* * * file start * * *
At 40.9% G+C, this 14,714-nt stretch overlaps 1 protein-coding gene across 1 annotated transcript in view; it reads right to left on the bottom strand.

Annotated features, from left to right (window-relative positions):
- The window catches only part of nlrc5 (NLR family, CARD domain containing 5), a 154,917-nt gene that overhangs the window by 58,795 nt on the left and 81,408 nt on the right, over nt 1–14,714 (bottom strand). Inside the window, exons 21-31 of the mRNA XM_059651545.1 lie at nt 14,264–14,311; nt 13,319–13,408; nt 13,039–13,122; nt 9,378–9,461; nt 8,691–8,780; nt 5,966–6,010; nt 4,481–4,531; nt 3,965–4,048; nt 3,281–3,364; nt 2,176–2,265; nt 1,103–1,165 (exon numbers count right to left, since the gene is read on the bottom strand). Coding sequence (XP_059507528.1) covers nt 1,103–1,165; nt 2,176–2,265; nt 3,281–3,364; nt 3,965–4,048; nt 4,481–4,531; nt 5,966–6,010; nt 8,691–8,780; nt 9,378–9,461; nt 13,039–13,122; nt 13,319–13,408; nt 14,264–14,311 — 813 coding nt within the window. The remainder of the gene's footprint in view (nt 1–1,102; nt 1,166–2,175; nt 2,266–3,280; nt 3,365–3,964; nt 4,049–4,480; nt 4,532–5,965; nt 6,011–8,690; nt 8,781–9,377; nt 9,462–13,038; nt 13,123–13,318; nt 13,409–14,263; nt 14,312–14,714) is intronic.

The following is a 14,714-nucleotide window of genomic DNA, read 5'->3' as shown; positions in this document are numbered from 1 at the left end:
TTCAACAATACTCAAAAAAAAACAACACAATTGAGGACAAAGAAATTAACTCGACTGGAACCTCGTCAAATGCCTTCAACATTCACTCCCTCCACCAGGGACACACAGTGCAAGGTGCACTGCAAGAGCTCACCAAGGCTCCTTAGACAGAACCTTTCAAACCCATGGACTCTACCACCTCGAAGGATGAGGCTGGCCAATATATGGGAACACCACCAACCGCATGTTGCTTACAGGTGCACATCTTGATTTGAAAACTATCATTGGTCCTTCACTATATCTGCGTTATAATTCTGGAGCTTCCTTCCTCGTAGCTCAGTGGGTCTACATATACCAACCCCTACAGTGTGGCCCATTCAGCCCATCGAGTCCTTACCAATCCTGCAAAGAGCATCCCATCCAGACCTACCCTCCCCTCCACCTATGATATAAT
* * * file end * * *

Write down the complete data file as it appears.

At 40.9% G+C, this 14,714-nt stretch overlaps 1 protein-coding gene across 1 annotated transcript in view; it reads right to left on the bottom strand.

Annotated features, from left to right (window-relative positions):
- The window catches only part of nlrc5 (NLR family, CARD domain containing 5), a 154,917-nt gene that overhangs the window by 58,795 nt on the left and 81,408 nt on the right, over nt 1–14,714 (bottom strand). Inside the window, exons 21-31 of the mRNA XM_059651545.1 lie at nt 14,264–14,311; nt 13,319–13,408; nt 13,039–13,122; nt 9,378–9,461; nt 8,691–8,780; nt 5,966–6,010; nt 4,481–4,531; nt 3,965–4,048; nt 3,281–3,364; nt 2,176–2,265; nt 1,103–1,165 (exon numbers count right to left, since the gene is read on the bottom strand). Coding sequence (XP_059507528.1) covers nt 1,103–1,165; nt 2,176–2,265; nt 3,281–3,364; nt 3,965–4,048; nt 4,481–4,531; nt 5,966–6,010; nt 8,691–8,780; nt 9,378–9,461; nt 13,039–13,122; nt 13,319–13,408; nt 14,264–14,311 — 813 coding nt within the window. The remainder of the gene's footprint in view (nt 1–1,102; nt 1,166–2,175; nt 2,266–3,280; nt 3,365–3,964; nt 4,049–4,480; nt 4,532–5,965; nt 6,011–8,690; nt 8,781–9,377; nt 9,462–13,038; nt 13,123–13,318; nt 13,409–14,263; nt 14,312–14,714) is intronic.

The following is a 14,714-nucleotide window of genomic DNA, read 5'->3' as shown; positions in this document are numbered from 1 at the left end:
TTCAACAATACTCAAAAAAAAACAACACAATTGAGGACAAAGAAATTAACTCGACTGGAACCTCGTCAAATGCCTTCAACATTCACTCCCTCCACCAGGGACACACAGTGCAAGGTGCACTGCAAGAGCTCACCAAGGCTCCTTAGACAGAACCTTTCAAACCCATGGACTCTACCACCTCGAAGGATGAGGCTGGCCAATATATGGGAACACCACCAACCGCATGTTGCTTACAGGTGCACATCTTGATTTGAAAACTATCATTGGTCCTTCACTATATCTGCGTTATAATTCTGGAGCTTCCTTCCTCGTAGCTCAGTGGGTCTACATATACCAACCCCTACAGTGTGGCCCATTCAGCCCATCGAGTCCTTACCAATCCTGCAAAGAGCATCCCATCCAGACCTACCCTCCCCTCCACCTATGATATAAT